Big Jim?s BBQ entrances diners with a menu of tempting contemporary and barbecue cuisine arranged by chef Jim Modesitt. Like the annual westward migration of wood-smoking grills, the sauce-slathered bill of fare unites gourmet California treats with rustic southern cooking traditions, pairing juicy pulled pork, chicken, ribs, and brisket with hearty risottos, traditional cornbreads and beans, assorted cheeses, and crostinis. As clients sup on the tasty bounty or enroll in courses to learn the dark arts of cookcraft from the kitchen?s professional chefs and caterers, rich flavors and aromas lavish the nose and palate with a sensory celebration of fine food.
The Grammy-winning Los Angeles Guitar Quartet has been plucking its way around the world for three decades, compiling a critically acclaimed catalog of recordings that experiment with and meld a potpourri of musical genres. For their December 11 concert, the energetic foursome will enchant eardrums with works by Rossini, Bizet, and other composers within the acoustically satisfying surroundings of the 560 Music Center's 1,100-seat E. Desmond Lee Concert Hall. This performance is the third of the 2010–11 season for the St. Louis Classical Guitar Society, which promotes classical fretted-instrument appreciation via education and performances by local and world-renowned musicians.
Experienced staff at Quick Tone Fitness & Tanning Center takes over solar duties with a variety of services to bronze skin. During spray-tanning sessions, specialists cloak physiques in even coats of paraben- and perfume-free Sun FX potions brewed from purified water and natural ingredients. Sun FX tanning solutions react with the amino acids in skin to leave a tan with the even gold hue of King Midas' stress ball. In traditional UV-tanning sessions, guests may swaddle complexions within Level 3 beds or high-intensity Level 6 beds with 360 degrees of glowing rays. Patrons gain evening access to Quick Tone Fitness & Tanning Center, which requires only a personal security code that doubles as a Morse-code theme song.
When asked about their teaching qualifications, the instructors at Finney's HIT Squad?including Jesse Finney himself?all point to their win records. All of them have a competitive fighting history in their chosen disciplines, and several have earned championships or black belts. As full-time employees of the gyms, they school guests on MMA, kickboxing, boxing, Brazilian jujitsu, and wrestling. They also access their inside knowledge of the industry for fighter-development programs, which strive to transform beginners into professional combatants without stuffing them into hollowed-out punching-bag cocoons for 5 years. For amateurs and experts alike, they assert that "you fight how you train," and aim to simulate official rounds inside their onsite cages, boxing rings, and matted arenas. In 2011, their professional chops helped Finney's HIT Squad take the title of Best MMA Gym in the Riverfront Times Best of St Louis feature.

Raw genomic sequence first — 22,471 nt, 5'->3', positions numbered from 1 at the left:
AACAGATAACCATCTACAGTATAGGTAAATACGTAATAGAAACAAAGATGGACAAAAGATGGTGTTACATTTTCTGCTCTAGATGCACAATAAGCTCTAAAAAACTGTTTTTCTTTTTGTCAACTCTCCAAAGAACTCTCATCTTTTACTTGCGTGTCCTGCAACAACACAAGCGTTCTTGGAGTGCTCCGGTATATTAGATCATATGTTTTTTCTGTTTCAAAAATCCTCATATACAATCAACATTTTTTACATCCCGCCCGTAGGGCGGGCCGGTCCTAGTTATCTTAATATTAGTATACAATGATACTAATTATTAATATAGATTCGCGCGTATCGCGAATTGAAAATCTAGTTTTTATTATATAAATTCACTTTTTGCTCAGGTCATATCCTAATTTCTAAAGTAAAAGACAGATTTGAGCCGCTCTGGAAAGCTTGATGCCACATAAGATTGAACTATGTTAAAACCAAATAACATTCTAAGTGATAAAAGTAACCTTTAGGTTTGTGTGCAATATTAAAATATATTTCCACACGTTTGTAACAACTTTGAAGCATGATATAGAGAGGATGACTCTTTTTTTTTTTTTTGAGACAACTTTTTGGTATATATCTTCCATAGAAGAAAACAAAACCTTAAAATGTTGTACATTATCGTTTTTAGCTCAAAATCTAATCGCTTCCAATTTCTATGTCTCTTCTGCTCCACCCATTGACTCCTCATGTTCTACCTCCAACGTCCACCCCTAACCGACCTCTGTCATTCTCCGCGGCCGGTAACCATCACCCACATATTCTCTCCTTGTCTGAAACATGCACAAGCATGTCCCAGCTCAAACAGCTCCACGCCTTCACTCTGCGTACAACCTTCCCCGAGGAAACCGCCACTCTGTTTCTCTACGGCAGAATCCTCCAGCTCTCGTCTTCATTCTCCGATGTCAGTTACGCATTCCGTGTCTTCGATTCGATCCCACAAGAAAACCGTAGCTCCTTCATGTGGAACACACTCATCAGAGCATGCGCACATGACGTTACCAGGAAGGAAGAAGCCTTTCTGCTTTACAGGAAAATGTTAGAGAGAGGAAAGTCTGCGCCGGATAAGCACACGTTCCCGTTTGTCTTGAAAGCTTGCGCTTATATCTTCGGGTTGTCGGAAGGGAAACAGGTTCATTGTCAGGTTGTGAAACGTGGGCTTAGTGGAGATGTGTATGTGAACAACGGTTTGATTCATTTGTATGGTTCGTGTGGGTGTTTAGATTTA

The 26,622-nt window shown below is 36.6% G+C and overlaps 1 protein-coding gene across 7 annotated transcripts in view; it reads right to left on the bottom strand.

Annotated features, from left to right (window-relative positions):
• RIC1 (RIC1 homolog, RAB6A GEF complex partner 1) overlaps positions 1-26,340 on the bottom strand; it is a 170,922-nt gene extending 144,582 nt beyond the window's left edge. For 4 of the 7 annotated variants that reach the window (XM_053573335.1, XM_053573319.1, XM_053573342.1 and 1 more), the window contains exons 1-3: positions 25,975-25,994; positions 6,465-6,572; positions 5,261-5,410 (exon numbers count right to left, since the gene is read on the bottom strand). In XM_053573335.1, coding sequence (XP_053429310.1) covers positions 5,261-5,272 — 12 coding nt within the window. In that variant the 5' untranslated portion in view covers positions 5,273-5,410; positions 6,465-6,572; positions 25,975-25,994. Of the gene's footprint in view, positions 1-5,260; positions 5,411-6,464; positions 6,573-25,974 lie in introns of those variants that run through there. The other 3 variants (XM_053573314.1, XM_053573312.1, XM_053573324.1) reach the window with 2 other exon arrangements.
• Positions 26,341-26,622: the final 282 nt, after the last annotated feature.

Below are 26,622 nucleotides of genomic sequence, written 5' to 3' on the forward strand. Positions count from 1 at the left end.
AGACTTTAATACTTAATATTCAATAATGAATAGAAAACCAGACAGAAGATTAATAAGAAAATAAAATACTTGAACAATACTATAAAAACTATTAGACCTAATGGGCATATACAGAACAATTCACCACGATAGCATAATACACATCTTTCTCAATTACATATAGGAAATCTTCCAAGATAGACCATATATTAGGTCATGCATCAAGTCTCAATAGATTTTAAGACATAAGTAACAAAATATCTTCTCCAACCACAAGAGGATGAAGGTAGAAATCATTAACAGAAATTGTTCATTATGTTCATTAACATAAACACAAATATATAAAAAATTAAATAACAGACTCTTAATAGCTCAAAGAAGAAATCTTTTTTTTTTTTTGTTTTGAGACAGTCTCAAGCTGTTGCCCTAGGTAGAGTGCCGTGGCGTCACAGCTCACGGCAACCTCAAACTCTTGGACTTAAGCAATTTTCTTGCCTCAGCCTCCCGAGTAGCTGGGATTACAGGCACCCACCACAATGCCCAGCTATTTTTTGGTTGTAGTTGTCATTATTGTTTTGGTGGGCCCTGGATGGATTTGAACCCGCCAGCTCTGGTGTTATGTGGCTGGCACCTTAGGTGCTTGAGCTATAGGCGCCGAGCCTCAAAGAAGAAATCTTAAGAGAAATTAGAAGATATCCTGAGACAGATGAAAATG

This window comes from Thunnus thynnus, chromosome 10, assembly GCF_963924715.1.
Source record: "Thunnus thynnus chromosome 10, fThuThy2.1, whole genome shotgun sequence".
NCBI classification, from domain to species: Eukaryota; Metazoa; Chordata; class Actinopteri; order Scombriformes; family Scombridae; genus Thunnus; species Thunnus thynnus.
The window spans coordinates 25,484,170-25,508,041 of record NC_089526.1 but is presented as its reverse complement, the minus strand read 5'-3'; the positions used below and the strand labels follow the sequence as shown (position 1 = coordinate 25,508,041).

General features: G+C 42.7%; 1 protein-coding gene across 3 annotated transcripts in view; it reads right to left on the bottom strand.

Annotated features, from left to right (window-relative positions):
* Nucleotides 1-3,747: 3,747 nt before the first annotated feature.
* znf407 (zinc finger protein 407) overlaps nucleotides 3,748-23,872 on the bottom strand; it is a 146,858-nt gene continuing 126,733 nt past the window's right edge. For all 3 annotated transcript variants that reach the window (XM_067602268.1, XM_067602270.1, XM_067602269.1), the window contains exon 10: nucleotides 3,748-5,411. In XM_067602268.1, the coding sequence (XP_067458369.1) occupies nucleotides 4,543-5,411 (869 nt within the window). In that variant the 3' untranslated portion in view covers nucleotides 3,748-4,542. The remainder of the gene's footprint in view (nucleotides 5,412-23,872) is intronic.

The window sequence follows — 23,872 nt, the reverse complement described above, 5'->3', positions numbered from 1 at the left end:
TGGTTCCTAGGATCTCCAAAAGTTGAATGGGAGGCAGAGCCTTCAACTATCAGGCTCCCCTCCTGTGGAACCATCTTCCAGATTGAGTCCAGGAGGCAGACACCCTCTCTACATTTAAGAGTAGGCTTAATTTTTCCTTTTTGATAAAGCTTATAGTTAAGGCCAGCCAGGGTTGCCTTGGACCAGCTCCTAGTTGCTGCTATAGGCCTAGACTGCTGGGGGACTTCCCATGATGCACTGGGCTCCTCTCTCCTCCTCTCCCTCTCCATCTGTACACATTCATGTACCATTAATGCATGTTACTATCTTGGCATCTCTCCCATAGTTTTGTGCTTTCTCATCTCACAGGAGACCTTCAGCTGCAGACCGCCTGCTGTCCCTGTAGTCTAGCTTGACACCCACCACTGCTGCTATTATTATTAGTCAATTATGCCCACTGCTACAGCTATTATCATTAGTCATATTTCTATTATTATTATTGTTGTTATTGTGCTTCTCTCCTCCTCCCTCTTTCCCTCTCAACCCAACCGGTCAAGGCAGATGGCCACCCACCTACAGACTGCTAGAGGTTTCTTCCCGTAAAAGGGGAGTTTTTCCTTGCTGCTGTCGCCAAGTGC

Despite their investment in competitions, however, the staffers view the two gyms as all-inclusive spaces. Whether they are instilling confidence in children through kids' jujitsu, orienting a new member to the fitness equipment, or leading a women-only martial-arts class, they mentor students of all backgrounds.
The artists at Wine and Canvas awaken their students’ inner Rembrandts and Van Goghs with classes that pair a featured painting with specialty cocktails and wines. The mobile studio’s monthly calendar includes themed classes in which instructors expound on the nuances of painting Parisian street lamps, Japanese flowers, or Venetian cityscapes. The master painters—many of them local artists—provide step-by-step instructions while students mimic each stroke and periodically dip their brushes into glasses filled with crimson cabernet. Each of the studio’s various drink-friendly venues boasts a specialty libation selected to incite creativity or conversations with fellow painters. When the artistic frenzy concludes, students return home with a finished masterpiece large enough to conceal any wall safe or mirror portal.
Before airplanes or helicopters, there were trapeze artists. Defying gravity for a chance at aerial artistry, they quickly became the stars of circuses and traveling shows the world over. At Circus Harmony Flying Trapeze Center ? Union Station, trapeze artists of today carry on this graceful discipline with the next generation of high-flying performers. Seasoned instructors?led by St. Louis native and triple somersault expert Matt Viverito?lead classes designed for all ages and skill levels, from curious adults to kids looking to be the next great circus stars. The only trapeze school in St. Louis recently celebrated the opening of a new facility; there, a state-of-the-art rig complete with brand-new equipment keeps students safe as they pursue jumps 25 feet off the ground.